The Black Cats manager admitted he will try to tempt the South Korean into making a full-time move to the north east.
The victory lifted Poyet's men off the foot of the table, and the Uruguayan said the better Sunderland's form is the more chance he has of convincing Swansea loanee Ki to sign long-term.
"There is a chance (of a full transfer)," said Poyet.
"Swansea had an opportunity to call him back, and they didn't. That was a difficult day for me because I was waiting and waiting.
"I think there are a couple of things we need to make sure: where we are and where we want to go, and with the player as well.
"I can see that he's enjoying his football and making a difference."
Ki is on a season-long loan at the Stadium of Light, but Swansea boss Michael Laudrup seriously considered recalling the 24-year-old last week, to ease a midfield injury crisis.
But the Dane decided against it, leaving Poyet as relieved as he was delighted.
"At least we still have him, I was nervous in that time," said the former midfielder.
"He's very happy, it means so much for him to score that goal. He cares and he's enjoying his new position a bit further up the pitch and making a difference.
"I want players with that mentality, to make us play, and he's been excellent. He's been the most consistent player for me, in my way of playing.
"Then of course John O'Shea and Wes Brown at the back, we're more solid and pressing some of the space.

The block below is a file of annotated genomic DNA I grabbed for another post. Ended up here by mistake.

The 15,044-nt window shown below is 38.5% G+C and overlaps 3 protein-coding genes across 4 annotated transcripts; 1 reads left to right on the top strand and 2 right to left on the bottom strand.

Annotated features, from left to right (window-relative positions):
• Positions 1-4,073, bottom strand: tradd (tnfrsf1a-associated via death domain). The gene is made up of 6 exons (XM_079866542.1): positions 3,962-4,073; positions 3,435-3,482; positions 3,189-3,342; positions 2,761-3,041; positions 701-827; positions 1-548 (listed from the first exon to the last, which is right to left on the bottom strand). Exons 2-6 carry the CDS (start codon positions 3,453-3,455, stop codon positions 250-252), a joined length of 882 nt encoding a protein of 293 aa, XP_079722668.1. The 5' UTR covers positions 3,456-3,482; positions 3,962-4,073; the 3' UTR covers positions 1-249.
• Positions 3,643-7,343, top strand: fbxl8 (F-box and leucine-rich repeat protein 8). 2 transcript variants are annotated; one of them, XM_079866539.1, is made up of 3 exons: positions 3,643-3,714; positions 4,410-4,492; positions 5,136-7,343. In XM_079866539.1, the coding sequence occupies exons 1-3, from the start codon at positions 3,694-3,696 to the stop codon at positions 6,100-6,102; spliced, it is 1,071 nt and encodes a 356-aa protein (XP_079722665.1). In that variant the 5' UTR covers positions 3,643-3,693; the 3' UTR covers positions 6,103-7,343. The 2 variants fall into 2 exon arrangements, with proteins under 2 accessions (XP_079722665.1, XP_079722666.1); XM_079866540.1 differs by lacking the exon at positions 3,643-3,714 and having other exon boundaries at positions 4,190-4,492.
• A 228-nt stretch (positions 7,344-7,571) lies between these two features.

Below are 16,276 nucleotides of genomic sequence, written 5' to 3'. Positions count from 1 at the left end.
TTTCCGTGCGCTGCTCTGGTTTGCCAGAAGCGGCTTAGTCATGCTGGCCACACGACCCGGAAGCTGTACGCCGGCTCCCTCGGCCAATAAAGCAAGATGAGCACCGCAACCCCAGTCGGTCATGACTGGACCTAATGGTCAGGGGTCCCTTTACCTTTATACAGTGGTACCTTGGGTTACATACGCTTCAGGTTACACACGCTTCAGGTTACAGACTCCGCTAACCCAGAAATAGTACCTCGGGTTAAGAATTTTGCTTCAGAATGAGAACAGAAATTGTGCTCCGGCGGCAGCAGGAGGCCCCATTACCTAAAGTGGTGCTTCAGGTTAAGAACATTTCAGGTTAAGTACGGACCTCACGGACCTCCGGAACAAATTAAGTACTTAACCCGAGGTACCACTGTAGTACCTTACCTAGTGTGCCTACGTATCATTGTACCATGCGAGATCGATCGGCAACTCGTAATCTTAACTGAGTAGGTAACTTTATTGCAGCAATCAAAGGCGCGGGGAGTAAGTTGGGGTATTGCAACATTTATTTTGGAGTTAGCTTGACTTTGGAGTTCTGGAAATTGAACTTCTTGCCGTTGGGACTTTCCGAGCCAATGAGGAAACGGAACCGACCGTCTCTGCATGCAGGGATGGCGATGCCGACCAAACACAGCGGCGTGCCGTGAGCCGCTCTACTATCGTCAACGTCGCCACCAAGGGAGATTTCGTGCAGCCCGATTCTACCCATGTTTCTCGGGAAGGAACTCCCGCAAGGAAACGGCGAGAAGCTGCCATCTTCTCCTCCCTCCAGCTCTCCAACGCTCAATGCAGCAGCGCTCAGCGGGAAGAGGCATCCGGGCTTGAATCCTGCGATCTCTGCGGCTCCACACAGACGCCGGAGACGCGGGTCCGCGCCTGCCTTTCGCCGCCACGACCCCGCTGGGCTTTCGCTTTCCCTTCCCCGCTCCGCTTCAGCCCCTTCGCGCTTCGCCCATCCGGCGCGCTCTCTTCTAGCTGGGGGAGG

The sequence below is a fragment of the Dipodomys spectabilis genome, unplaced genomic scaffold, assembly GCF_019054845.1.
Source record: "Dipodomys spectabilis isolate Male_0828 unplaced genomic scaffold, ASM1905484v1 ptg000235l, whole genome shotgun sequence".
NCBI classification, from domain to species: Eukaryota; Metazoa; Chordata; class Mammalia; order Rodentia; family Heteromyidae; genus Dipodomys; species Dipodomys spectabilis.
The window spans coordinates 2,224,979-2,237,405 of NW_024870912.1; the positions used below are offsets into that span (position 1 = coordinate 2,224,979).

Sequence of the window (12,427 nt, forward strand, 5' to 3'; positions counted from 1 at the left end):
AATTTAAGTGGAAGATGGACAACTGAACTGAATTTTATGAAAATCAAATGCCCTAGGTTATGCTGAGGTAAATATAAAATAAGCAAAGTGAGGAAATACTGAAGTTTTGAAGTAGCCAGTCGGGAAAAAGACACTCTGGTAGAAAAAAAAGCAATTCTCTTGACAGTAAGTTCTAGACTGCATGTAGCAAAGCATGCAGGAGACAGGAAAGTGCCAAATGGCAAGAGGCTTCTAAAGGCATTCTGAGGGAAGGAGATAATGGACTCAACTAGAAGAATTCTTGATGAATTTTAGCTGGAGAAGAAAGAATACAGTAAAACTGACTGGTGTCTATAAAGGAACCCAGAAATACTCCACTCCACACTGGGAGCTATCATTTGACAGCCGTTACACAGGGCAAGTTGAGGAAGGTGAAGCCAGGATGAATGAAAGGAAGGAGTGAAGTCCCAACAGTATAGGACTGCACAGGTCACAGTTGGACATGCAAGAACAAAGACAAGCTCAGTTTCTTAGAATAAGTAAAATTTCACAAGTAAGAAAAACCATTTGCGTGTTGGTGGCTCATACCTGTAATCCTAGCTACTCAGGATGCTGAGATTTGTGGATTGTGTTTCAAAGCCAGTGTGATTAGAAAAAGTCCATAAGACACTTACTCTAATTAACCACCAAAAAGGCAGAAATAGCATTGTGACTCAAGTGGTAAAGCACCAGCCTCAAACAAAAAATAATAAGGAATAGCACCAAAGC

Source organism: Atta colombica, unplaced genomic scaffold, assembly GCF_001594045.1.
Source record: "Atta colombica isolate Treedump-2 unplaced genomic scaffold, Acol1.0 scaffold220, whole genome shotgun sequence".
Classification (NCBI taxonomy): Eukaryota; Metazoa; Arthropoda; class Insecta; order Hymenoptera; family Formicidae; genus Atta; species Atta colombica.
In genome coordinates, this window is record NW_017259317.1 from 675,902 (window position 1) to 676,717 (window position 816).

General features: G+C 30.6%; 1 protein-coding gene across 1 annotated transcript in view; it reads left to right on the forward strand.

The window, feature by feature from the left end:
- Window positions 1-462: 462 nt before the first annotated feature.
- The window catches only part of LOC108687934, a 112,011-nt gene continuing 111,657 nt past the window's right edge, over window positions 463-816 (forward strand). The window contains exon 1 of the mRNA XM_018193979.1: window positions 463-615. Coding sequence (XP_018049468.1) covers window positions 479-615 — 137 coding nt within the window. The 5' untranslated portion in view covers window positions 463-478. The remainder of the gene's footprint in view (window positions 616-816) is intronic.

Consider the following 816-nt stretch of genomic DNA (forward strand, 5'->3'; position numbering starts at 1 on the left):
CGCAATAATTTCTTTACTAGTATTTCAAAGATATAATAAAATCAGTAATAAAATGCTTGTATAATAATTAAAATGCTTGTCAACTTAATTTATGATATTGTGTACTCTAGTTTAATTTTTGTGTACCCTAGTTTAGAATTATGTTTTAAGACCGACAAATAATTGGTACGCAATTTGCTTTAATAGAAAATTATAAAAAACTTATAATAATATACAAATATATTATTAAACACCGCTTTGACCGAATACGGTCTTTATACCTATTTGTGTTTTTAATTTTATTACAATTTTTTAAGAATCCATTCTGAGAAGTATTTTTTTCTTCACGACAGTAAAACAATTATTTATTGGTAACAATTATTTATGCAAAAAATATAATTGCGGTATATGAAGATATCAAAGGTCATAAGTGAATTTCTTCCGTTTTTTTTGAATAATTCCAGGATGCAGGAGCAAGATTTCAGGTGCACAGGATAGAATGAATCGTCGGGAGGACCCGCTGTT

"The basics are there then hopefully, if we can keep them all fit."
While most managers embroiled in relegation skirmishes have bemoaned the Christmas fixture pile-up, Poyet has taken a novel approach.
Refusing to rotate his squad, the Sunderland boss has kept training as light as humanly possible.
The result is three straight victories, including a 2-1 home win over Manchester United in the Capital One Cup.
"You can play but you can't train," said Poyet.
"If you really want to coach you need to train. But when you play, play, play, recover, then play again, then everything you do in preparation is mental.
"So it's all mental, and information that you are giving the players, but you are not training things and improving things. So for the coach it's difficult.
"For the players it's spectacular, I loved it. When I was a player I just wanted to play, I didn't want to train.
"It's all about talking and talking, because you cannot really train them hard.
"That's the way it is for everyone though. It's working for us at the moment though, so I can't complain!"
He added: "I've never been a fan of the rotation system, I don't like it.
"I know sometimes you have to change because there are too many games, especially if there's one game two days after another.
"But if you look at the last four or five games, there are eight players that have been there most of the time.
"So there are only two or three places up for grabs.
"And that brings consistency, and a better quality of training too. I think we are in a better situation, more consistent."
- Sports & Recreation